The more things change... Well, that’s really it. Security is constantly evolving to deter threats with the best way possible. Password policies have changed over the years. Remember when it was good enough to at least have a password? Then evolve to add a number like a 5 instead of an S, add a special character like @ for an A, use passphrases rather than a word and change them often. Some of those recommendations hold true, but with a little modernization.
I wrote a blog post in 2015 showing how Passwords Are Like Underwear, and it’s nice to know that for the most part, that recommendation has held up well to the test of time. You still shouldn’t leave them out where people can see them, share them, or loan them out, but current best practices are you don’t have to change them regularly (passwords, not your underwear).
Some numbers to think about
In the fall of 2021, Microsoft released data showing password cracking attempts, where hackers tried to use well known or easily guessed passwords. In some of their breaches, they included a special character to access more secure accounts. A little more than a third contained a number and none included a space (did you know a password can usually contain a space? It depends on the system though, go ahead and try it next time). So, for the most part, these attempts are really trying to get the low hanging fruit. Let that be someone else.
Current best practices
Armed with the information above, what are some current thoughts on password protection and phrases?
Make them long. No, longer than that. Microsoft data analysis showed that the highest percentage of passwords the crackers were attempting were only 6 characters. The percentages went down the longer the passwords they tried, so if you create a password or passphrase with 12 or more characters, the chances it will be cracked is very small.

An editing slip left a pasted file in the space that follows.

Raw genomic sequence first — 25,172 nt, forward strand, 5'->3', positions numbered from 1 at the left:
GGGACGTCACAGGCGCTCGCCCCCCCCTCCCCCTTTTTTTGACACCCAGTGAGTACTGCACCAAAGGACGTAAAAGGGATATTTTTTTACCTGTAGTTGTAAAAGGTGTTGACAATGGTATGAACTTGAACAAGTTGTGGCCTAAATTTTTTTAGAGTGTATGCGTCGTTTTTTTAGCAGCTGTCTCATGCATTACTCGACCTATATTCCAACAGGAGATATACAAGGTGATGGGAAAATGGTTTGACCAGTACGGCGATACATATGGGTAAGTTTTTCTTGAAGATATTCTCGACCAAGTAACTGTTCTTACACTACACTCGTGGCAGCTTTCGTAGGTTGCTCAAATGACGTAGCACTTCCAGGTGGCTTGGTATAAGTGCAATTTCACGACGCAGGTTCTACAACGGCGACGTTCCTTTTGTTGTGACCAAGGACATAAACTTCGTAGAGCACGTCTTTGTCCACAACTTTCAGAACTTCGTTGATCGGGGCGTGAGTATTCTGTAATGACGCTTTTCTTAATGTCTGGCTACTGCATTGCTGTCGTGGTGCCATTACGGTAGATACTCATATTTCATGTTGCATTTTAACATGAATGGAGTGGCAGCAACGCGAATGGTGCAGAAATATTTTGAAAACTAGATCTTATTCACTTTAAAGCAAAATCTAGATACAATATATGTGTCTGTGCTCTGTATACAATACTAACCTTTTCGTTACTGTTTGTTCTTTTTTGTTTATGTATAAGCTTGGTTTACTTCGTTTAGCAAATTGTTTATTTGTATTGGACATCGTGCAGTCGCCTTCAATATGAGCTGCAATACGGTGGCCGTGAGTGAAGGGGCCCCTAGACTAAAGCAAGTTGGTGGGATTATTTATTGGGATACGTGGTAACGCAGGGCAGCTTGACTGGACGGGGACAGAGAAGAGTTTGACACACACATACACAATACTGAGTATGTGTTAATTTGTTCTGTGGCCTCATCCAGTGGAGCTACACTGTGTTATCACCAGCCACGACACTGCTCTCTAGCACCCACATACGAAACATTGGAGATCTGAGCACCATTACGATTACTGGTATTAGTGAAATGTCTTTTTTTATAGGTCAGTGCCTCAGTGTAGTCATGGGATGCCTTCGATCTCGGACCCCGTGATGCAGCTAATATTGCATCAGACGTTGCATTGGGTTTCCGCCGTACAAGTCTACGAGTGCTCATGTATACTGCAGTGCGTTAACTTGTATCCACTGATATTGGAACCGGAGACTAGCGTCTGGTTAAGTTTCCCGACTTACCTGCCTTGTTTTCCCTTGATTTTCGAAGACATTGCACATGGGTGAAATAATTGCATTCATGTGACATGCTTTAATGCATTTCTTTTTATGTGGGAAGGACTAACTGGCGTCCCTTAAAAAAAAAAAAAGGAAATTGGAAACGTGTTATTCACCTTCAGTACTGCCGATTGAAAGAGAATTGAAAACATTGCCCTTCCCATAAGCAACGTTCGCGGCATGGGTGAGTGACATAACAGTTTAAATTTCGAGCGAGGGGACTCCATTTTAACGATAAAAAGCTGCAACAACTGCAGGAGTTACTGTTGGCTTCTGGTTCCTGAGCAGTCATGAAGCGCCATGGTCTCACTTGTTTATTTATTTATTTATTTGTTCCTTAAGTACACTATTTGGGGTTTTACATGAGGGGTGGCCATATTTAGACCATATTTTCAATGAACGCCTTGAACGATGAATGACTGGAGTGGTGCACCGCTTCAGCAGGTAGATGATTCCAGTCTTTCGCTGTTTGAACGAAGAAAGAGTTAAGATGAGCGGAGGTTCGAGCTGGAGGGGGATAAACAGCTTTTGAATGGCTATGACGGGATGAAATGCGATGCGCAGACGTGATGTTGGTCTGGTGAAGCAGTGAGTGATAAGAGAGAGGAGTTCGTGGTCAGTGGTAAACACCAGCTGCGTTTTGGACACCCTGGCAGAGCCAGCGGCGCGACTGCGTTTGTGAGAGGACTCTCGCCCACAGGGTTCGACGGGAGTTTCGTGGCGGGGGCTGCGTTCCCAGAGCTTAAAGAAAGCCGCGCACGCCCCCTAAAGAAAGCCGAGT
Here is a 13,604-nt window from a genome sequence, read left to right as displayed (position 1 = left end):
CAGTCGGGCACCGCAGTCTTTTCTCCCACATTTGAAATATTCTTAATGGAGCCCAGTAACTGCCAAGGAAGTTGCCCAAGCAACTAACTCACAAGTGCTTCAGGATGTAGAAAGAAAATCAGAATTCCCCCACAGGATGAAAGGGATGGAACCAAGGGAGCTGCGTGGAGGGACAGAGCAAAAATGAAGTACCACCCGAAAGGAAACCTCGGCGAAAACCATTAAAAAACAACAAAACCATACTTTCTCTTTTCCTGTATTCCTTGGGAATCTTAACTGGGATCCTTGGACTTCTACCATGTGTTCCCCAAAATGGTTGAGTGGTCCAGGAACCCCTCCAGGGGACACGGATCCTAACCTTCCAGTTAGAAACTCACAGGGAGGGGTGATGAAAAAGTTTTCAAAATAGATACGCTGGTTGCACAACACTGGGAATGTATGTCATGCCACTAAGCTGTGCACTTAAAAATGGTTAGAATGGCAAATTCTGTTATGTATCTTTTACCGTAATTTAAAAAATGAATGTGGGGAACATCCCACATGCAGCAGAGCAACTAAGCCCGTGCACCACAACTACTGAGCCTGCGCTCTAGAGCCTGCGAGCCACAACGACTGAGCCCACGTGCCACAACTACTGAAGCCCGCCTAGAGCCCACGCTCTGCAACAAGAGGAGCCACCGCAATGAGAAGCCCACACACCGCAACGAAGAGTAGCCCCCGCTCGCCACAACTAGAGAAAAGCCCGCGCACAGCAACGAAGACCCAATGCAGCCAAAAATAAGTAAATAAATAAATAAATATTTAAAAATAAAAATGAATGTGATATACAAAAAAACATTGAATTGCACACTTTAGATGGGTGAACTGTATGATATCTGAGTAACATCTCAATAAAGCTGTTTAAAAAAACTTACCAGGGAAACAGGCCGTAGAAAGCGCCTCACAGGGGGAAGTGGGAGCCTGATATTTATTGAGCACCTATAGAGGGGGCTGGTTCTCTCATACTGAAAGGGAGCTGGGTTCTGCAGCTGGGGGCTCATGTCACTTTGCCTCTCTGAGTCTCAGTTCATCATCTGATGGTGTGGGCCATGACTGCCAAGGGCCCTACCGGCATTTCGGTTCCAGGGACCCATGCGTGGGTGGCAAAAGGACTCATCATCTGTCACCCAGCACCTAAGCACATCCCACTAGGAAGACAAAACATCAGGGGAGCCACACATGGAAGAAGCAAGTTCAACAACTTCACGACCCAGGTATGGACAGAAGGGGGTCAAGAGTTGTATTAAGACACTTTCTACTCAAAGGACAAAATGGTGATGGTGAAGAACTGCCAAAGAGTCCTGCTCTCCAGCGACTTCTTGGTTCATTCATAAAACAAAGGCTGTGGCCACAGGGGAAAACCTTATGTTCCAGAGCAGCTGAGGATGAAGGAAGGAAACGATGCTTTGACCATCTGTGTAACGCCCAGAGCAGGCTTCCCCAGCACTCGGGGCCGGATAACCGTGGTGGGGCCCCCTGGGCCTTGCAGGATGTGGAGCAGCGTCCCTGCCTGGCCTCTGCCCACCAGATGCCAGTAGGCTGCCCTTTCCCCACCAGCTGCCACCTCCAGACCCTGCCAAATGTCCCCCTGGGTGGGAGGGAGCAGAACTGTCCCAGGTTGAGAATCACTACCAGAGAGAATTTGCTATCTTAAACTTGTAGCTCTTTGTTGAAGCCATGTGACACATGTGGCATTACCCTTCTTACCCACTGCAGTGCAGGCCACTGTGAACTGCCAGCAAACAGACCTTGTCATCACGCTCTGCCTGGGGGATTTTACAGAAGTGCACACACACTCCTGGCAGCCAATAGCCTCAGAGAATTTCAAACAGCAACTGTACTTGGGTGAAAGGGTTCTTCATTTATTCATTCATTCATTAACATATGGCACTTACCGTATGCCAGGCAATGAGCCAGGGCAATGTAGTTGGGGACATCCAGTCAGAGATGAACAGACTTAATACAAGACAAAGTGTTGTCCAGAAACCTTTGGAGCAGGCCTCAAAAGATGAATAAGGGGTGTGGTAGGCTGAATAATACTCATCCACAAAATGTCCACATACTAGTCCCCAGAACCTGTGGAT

Create passwords of 15-20 characters or more when using a password manager.
Remove the requirement for frequent password changes but still require changes if evidence of a compromise is found
Do not force complexity. The thinking here is the additional complexities that exist leads to a greater likelihood that you are storing them insecurely, hence potential lockouts. Personally, I think keeping numbers and uppercase is fine if you remember them.
Password/passphrase what’s the difference?
A long password is hard to remember and easier to resort to writing down. A passphrase will make sense and more likely to remember if you’re not using a password manager.
- 15 character strong password: d_j;h85SB#Jx,R*
- 22 character strong passphrase: hombre64loki12Sketched
Which one do you think you are more likely to remember, and which one will you have written on a sticky note or in a text document on your phone?
Things to avoid
The lists the bad guys are using will always evolve. Here is what not to use:
- Dates like birthdays or anniversaries
- Phone numbers
- Same password for everything/multiple systems
- “Keyboard sliding” or going from top to bottom on the keys-- 1qaz2wsx3edc
Passwords and phrases are more important than ever, and you must do the best you can to make them harder to compromise.
Make them long to be strong, make them different, don’t share them, and use a password manager. They may not be like underwear anymore, but your mom will still be happy when you follow these new recommended practices.
Is your business struggling to train employees with best practices for password protection? Reach out to CoreTech today! We’ll train staff and help you implement a password manager for your business.